The rapper and singer Chika is making the most of her attention as a nominee for best new artist at the Grammys; she’s releasing an EP, “Once Upon a Time,” two days before the awards show. It includes “FWB,” as in “friends with benefits,” a song she put out in 2020 that fuses a leisurely, quiet-storm ballad with brittle trap drums, while Chika sings and raps about a strictly unromantic one-night hookup. “I ain’t here for love, so promise not to fall for me,” she instructs, even as the slow groove promises seduction. PARELES

Skullcrusher is something of an ironic name for the solo project of the upstate New York native Helen Ballentine, who makes plaintive, acoustic-driven indie-pop. The drizzly dreamscape “Storm in Summer,” from her forthcoming EP of the same name, is anchored by Ballentine’s yearning voice, which effectively pierces the song’s pastoral atmosphere. “I wish you could see me,” she sings with building intensity. It’s crushing in its own particular way. ZOLADZ

The whispery songwriter cehryl is from Hong Kong, studied at Berklee School of Music and spent time making indie-pop in Los Angeles. “Outside the Party, Inside the Dream” lilts along eccentrically and insinuatingly on a five-note, 5/8-meter guitar lick — fans of Juana Molina will appreciate it — as she ponder absence and anticipation, connection and inevitable distance. PARELES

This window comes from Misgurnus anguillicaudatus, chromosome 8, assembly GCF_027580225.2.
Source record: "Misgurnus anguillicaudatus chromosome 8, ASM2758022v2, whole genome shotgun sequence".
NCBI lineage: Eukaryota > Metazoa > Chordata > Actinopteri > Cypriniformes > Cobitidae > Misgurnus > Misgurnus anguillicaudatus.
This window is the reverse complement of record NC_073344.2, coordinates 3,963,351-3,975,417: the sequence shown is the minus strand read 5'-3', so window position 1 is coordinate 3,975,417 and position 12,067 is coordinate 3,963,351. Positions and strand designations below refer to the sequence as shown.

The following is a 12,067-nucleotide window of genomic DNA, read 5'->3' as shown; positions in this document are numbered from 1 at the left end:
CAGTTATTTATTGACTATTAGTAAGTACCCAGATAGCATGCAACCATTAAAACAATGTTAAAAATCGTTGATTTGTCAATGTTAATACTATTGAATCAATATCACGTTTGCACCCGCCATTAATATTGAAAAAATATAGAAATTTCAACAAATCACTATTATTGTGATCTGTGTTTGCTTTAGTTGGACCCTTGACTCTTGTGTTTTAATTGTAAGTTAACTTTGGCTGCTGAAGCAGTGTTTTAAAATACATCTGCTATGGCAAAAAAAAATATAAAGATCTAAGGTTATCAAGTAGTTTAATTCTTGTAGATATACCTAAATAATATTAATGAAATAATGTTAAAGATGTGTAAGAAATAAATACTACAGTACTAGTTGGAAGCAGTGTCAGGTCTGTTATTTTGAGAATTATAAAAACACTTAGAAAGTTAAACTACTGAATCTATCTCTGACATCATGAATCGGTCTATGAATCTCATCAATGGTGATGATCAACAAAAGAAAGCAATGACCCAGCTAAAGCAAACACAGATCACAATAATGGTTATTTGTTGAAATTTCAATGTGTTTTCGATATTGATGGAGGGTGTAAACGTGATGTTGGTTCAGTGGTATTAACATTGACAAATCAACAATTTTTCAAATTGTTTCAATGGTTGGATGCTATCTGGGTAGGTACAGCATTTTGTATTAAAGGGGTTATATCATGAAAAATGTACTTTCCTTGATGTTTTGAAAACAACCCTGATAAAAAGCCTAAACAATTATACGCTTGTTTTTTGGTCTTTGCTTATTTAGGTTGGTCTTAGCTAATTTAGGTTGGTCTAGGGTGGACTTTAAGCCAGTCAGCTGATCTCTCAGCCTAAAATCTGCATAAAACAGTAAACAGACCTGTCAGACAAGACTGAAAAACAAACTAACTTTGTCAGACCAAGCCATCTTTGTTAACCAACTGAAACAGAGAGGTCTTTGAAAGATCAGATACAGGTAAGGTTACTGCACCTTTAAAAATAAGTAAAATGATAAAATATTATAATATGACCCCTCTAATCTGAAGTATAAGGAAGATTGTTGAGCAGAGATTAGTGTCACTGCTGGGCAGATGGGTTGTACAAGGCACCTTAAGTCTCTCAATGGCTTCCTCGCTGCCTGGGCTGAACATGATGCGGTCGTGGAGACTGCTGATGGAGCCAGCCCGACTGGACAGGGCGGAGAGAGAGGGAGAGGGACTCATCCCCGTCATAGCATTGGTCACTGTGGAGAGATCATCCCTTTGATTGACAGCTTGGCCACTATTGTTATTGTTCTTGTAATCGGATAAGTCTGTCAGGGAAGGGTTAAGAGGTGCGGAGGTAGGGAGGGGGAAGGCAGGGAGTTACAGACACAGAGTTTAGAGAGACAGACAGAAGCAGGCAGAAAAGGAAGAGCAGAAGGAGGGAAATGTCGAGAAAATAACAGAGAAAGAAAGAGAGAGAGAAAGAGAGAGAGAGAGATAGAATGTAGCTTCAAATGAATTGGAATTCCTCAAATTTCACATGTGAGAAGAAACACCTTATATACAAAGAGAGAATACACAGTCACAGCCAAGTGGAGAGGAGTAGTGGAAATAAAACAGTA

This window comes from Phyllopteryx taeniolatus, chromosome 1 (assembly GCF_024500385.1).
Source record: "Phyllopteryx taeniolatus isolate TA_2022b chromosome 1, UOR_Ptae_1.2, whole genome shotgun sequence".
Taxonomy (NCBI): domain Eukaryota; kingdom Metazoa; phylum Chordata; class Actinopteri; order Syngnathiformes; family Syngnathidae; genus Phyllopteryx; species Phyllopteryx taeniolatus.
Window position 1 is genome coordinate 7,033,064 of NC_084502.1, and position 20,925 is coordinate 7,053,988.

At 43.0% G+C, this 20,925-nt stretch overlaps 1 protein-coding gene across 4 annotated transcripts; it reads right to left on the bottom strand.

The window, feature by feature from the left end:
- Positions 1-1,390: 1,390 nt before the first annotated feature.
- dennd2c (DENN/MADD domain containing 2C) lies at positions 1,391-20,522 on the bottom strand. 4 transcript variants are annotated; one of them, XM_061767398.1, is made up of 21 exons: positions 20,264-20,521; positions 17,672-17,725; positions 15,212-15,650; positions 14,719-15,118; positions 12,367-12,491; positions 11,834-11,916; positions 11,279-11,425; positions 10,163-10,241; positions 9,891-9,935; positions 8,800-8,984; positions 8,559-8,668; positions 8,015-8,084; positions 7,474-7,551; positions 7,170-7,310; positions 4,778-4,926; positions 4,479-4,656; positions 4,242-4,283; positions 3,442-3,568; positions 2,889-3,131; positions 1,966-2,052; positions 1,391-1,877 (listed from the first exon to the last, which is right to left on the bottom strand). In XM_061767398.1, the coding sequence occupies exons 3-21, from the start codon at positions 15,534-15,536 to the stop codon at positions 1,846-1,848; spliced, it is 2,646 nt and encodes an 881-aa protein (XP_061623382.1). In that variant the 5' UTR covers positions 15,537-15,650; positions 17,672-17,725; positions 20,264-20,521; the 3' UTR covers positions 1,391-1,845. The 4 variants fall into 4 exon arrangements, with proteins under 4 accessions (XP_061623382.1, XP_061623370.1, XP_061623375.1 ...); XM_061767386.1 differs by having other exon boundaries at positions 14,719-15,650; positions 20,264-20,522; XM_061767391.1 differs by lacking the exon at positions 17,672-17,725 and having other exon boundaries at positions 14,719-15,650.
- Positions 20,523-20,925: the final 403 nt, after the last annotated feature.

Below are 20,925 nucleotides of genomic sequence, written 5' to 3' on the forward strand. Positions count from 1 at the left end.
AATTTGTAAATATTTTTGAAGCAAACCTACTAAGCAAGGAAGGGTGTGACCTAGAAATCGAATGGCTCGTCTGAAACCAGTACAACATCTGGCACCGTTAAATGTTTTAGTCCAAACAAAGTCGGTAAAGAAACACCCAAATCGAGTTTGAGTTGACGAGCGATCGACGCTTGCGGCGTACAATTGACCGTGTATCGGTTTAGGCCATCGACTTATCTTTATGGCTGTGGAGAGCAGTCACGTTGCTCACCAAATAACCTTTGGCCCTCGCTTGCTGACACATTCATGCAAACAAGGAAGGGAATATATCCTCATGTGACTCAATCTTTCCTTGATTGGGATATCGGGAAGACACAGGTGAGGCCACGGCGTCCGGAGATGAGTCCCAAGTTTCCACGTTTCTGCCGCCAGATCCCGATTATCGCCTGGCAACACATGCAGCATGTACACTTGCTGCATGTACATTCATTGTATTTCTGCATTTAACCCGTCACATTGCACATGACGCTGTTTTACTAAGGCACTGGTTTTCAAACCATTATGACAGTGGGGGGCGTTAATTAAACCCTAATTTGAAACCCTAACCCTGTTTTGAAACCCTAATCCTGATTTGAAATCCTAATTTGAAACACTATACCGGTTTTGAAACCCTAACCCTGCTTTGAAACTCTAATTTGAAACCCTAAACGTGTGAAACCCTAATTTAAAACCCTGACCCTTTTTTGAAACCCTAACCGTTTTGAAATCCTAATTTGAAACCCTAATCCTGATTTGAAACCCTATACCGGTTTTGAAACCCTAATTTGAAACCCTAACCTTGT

Spoon covering Tom Petty and the Heartbreakers makes almost too much sense. Both are Southern rock bands that don’t really sound like “Southern rock bands,” unafraid of atmospheric empty space and more interested in enduring songcraft than trend-hopping. Spoon first played its impressively faithful cover of the Heartbreakers’ 1976 debut single “Breakdown” last October at the livestreamed “Tom Petty’s 70th Birthday Bash.” Even better, though, is a second cover they’ve released with it today, of Petty’s 1987 solo tune “A Face in the Crowd.” Britt Daniel’s mellifluous croak is, in its own way, as distinctive as Petty’s, and he brings just the right balance of detached coolness and aching wistfulness to the vocal. ZOLADZ